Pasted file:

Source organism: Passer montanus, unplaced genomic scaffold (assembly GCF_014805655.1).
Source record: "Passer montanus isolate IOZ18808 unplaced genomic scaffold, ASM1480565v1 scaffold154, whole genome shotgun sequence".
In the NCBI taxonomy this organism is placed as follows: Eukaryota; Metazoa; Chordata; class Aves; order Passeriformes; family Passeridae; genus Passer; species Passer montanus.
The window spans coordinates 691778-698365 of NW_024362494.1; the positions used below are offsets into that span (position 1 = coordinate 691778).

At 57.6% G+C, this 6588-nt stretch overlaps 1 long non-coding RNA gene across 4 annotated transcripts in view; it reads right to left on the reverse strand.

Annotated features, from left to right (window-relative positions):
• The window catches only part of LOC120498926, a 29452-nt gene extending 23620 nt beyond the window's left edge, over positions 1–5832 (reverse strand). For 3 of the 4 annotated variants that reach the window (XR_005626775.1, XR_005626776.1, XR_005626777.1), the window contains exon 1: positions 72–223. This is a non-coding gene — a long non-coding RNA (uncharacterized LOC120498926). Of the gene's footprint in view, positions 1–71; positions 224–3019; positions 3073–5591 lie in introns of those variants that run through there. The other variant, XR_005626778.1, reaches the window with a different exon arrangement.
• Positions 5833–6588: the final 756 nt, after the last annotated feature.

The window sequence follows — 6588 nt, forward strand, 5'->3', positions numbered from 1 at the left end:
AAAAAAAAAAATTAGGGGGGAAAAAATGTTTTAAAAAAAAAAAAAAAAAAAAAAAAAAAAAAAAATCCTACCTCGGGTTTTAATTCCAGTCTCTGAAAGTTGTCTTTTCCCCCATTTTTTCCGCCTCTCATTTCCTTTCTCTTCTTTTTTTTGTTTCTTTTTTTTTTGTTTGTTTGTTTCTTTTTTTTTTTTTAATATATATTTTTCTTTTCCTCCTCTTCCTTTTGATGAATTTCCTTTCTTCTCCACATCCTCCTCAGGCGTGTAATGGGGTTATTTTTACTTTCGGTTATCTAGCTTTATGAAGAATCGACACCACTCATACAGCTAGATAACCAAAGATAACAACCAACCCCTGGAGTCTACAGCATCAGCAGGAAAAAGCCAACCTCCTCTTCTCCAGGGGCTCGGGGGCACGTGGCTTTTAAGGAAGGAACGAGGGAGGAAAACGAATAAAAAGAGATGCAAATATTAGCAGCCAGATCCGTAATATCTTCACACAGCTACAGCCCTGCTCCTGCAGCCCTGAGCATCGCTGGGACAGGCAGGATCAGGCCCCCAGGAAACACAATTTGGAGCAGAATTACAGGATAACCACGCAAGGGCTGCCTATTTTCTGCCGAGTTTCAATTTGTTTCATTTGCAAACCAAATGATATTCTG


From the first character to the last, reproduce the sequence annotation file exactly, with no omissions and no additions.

Source organism: Passer montanus, unplaced genomic scaffold (assembly GCF_014805655.1).
Source record: "Passer montanus isolate IOZ18808 unplaced genomic scaffold, ASM1480565v1 scaffold154, whole genome shotgun sequence".
In the NCBI taxonomy this organism is placed as follows: Eukaryota; Metazoa; Chordata; class Aves; order Passeriformes; family Passeridae; genus Passer; species Passer montanus.
The window spans coordinates 691778-698365 of NW_024362494.1; the positions used below are offsets into that span (position 1 = coordinate 691778).

At 57.6% G+C, this 6588-nt stretch overlaps 1 long non-coding RNA gene across 4 annotated transcripts in view; it reads right to left on the reverse strand.

Annotated features, from left to right (window-relative positions):
• The window catches only part of LOC120498926, a 29452-nt gene extending 23620 nt beyond the window's left edge, over positions 1–5832 (reverse strand). For 3 of the 4 annotated variants that reach the window (XR_005626775.1, XR_005626776.1, XR_005626777.1), the window contains exon 1: positions 72–223. This is a non-coding gene — a long non-coding RNA (uncharacterized LOC120498926). Of the gene's footprint in view, positions 1–71; positions 224–3019; positions 3073–5591 lie in introns of those variants that run through there. The other variant, XR_005626778.1, reaches the window with a different exon arrangement.
• Positions 5833–6588: the final 756 nt, after the last annotated feature.

The window sequence follows — 6588 nt, forward strand, 5'->3', positions numbered from 1 at the left end:
AAAAAAAAAAATTAGGGGGGAAAAAATGTTTTAAAAAAAAAAAAAAAAAAAAAAAAAAAAAAAAATCCTACCTCGGGTTTTAATTCCAGTCTCTGAAAGTTGTCTTTTCCCCCATTTTTTCCGCCTCTCATTTCCTTTCTCTTCTTTTTTTTGTTTCTTTTTTTTTTGTTTGTTTGTTTCTTTTTTTTTTTTTAATATATATTTTTCTTTTCCTCCTCTTCCTTTTGATGAATTTCCTTTCTTCTCCACATCCTCCTCAGGCGTGTAATGGGGTTATTTTTACTTTCGGTTATCTAGCTTTATGAAGAATCGACACCACTCATACAGCTAGATAACCAAAGATAACAACCAACCCCTGGAGTCTACAGCATCAGCAGGAAAAAGCCAACCTCCTCTTCTCCAGGGGCTCGGGGGCACGTGGCTTTTAAGGAAGGAACGAGGGAGGAAAACGAATAAAAAGAGATGCAAATATTAGCAGCCAGATCCGTAATATCTTCACACAGCTACAGCCCTGCTCCTGCAGCCCTGAGCATCGCTGGGACAGGCAGGATCAGGCCCCCAGGAAACACAATTTGGAGCAGAATTACAGGATAACCACGCAAGGGCTGCCTATTTTCTGCCGAGTTTCAATTTGTTTCATTTGCAAACCAAATGATATTCTG